Go GO Power Rangers #6 Review
In a similar way that Boom! Studios’ Mighty Morphin Power Rangers title takes place directly after the events of the original TV show’s Green With Evil story arc, their second ongoing title Go Go Power Rangers has been focused on showing the aftermath of the first ever episode of Power Rangers. Writer Ryan Parrott and artist Dan Mora’s main goal for this series has been to add depth and character motivation that connects to the main MMPR title and the original series in interesting unforeseen ways. Issue #5 continues with this mindset, contributing to the lore while ramping up the stakes to the second arc’s climax at the school dance.
The actual plot of the book follows the Rangers' further adjustment with their new status as teen heroes, the student body of Angel Grove High preparing for the Homecoming Dance, and Rita Repulsa's Putty double agent still masquerading as a friend to the Rangers' civilian identities, Matthew Cook. Though all of those plotlines definitely share the issue’s spotlight, a plot thread involving Blue Ranger Billy Cranston is the most expertly crafted. Billy is in the midst of deciding between a life-changing opportunity, interning with the organization Promethea, and whether or should pursue this chance or continue his duty as a Ranger. While the subject of Rangers juggling super-heroics with everyday life has been utilized in past iterations of the franchise, this is a great usage of the trope. It makes sense for Billy to be having doubts about his Ranger abilities early on what with his being the least athletic of the group. There is also a beautiful bit of continuity in this issue: eagle-eyed readers may note Promethea’s current role in the main MMPR book, with Billy even offhandedly mentioning how he almost accepted an internship there. Having those events play out in one book while being referenced in another is a great touch for readers investing time into both titles.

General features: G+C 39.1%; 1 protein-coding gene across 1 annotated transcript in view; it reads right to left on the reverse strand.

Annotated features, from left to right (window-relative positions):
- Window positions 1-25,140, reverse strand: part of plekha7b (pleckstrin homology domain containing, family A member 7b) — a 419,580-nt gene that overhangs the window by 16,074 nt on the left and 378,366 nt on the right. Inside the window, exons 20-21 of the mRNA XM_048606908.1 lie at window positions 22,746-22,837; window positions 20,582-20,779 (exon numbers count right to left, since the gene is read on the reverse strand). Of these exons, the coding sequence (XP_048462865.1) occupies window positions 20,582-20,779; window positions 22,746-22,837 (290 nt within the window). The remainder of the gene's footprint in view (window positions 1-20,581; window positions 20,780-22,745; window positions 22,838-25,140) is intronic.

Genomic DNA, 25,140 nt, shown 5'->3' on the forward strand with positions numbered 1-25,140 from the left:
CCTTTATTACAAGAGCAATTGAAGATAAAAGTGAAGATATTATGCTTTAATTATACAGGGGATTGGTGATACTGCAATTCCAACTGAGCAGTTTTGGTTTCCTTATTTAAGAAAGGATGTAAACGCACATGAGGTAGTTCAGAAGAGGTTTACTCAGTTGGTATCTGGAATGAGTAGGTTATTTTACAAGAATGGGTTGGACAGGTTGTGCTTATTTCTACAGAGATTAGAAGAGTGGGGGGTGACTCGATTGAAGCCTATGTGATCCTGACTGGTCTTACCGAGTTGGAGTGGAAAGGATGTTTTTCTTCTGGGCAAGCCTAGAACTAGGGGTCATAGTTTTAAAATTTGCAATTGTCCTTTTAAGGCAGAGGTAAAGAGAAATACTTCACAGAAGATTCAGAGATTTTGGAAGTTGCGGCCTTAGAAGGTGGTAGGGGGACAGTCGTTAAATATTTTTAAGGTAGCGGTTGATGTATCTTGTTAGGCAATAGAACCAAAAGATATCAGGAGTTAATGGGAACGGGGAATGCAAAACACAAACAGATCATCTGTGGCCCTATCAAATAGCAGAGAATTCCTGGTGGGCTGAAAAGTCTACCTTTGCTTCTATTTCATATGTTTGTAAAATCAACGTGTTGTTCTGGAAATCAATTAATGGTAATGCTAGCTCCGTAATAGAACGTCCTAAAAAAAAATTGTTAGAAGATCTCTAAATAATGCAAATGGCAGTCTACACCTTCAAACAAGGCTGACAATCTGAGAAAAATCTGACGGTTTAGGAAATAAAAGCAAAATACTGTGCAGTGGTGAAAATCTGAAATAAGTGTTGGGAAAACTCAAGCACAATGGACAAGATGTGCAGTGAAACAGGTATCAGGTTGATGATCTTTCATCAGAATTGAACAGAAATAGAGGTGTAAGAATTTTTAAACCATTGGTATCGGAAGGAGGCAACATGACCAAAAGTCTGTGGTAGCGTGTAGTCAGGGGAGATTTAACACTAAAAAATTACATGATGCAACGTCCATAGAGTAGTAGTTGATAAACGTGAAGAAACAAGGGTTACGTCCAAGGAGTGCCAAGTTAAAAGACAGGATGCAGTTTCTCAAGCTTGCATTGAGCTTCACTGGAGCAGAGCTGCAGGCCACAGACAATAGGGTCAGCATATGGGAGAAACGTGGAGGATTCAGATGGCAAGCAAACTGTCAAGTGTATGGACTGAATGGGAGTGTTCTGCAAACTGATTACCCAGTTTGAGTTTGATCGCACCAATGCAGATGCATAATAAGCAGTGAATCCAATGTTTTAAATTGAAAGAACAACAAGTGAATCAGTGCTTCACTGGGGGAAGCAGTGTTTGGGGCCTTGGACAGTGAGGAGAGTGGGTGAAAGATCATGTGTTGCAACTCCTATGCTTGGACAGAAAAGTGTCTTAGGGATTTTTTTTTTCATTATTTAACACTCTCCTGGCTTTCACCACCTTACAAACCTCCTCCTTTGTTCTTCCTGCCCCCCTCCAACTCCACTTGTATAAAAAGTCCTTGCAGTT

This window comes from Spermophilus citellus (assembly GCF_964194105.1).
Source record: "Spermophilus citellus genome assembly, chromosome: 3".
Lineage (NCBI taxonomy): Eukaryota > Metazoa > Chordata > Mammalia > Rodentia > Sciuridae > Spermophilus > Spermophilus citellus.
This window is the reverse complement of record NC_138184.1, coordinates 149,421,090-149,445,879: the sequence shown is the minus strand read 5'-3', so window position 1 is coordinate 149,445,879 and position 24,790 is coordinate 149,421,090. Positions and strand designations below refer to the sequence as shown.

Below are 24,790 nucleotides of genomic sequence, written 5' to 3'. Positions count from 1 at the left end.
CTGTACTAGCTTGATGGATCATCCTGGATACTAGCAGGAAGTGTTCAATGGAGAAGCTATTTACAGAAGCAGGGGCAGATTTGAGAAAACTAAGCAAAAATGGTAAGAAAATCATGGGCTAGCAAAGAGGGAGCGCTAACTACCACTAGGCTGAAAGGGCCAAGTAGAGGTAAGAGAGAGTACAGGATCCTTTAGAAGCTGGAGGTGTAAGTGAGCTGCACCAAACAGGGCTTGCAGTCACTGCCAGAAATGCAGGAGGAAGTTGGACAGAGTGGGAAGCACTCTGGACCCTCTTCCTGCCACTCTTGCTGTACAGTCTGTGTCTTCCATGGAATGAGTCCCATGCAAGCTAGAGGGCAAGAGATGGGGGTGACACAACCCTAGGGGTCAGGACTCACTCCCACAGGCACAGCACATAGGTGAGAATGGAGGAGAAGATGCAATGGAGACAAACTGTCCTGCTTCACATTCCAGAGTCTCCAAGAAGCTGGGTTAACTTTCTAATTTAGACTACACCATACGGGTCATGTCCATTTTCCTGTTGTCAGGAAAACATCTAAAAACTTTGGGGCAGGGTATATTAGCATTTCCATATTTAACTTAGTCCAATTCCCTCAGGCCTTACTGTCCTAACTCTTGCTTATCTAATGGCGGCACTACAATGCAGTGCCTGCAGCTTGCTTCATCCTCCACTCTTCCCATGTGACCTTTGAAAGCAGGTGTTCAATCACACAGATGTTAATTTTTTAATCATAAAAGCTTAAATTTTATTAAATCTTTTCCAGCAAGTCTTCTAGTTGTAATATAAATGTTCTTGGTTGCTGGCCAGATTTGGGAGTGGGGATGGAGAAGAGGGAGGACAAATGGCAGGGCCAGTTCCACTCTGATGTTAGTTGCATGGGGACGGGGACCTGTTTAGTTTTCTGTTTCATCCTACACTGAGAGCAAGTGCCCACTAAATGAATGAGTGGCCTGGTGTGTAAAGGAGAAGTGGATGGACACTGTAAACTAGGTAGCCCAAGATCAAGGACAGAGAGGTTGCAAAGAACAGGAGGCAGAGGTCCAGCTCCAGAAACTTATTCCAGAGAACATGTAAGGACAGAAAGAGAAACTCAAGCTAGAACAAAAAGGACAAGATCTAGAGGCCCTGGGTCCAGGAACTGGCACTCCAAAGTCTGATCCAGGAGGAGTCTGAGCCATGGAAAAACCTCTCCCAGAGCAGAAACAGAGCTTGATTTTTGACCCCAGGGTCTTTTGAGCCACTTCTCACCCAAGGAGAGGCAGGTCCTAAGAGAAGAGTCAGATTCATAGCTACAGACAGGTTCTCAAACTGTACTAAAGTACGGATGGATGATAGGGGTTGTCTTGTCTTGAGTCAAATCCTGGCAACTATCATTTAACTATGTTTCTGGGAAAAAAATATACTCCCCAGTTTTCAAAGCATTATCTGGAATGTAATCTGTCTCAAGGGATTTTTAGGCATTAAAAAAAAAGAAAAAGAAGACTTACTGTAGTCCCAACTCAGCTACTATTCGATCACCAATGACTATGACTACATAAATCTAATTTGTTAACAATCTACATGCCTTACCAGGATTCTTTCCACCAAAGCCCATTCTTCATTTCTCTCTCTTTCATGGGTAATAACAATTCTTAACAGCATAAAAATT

In addition to broadening Billy’s character growth, issue #6 also expands on other previously unseen backstories to the Power Rangers universe. Starting with issue #5, each installment of Go Go Power Rangers has contained brief 3-page flashbacks to the early conquering days of Rita Repulsa. Issue #6’s flashback shows how Rita Repulsa came into the acquaintance of her evil alien henchman Squatt. Backstories for antagonists can be a tricky double edge sword, offering insight into character's motivation on one hand, but also running the risk of de-legitimizing their threat by showing elements of the past that are too vulnerable. The Rita Repulsa flashbacks, however, have been handled very well, with Rita’s actions being in line with her core character but still offering surprising new insight.
The script is very tight; there are, however, a few hiccups keeping the book from being exceptional. While the subplot with Billy is well handled, beyond it, the issue does not really progress. Parrott is clearly setting up events for later in the arc, and while that is fine, it becomes increasingly distracting when those moves are played so transparently. It makes the story feel like filler and a less important read. There are, of course, hints at things like Bulk and Skull facing a reckoning at Homecoming, real Matt escaping, and Putty Matt having an existential crisis, but none get enough attention in the issue to feel substantive. Putty Matt is also at the center to the book’s biggest flub, with Parrott dipping into accidental spoon feeding territory. During a fight scene, Black Ranger Zack glimpses the putty Matt talking to other Putties. Putty Matt then informs Rita he suspects Zack viewed this interaction, with Zack then going on to explain just the encounter to Yellow Ranger Trini a scene later. It is all overdone taking up valuable page real-estate that could have been filled by other character interactions.
It is actually a shame considering artist Dan Mora’s spectacular job of conveying Zack’s initial interaction with putty Matt through body language. Mora’s art, in general, is fantastic, but feels especially suited for Power Rangers. His action choreography is creative and engaging, the way he frames scenes is brilliant and relevant to whatever emotion he needs to convey, and he does a spectacular job of instilling personality and emotions of the characters in their designs alone. The Rangers’ suits are nightmares artistically, considering their helmets block off the major distinctive facial features. Mora, however, makes the ensemble not only look incredible but identifiable with the reader understanding a Rangers' current state of mind from nothing more than a tilt of the head or the stance of their body.
For all of its faults as an individual reading experience, Go Go Power Rangers still has a lot going for it making it a worthy installment for fans. It is important to consider that this is a chapter in a longer serialized story and that reading it when all of the installments are available might help its flow issue. As is Go Go Power Rangers #6 offers a unique take on the Power Rangers franchise that, for better and worse, leaves the reader wanting more.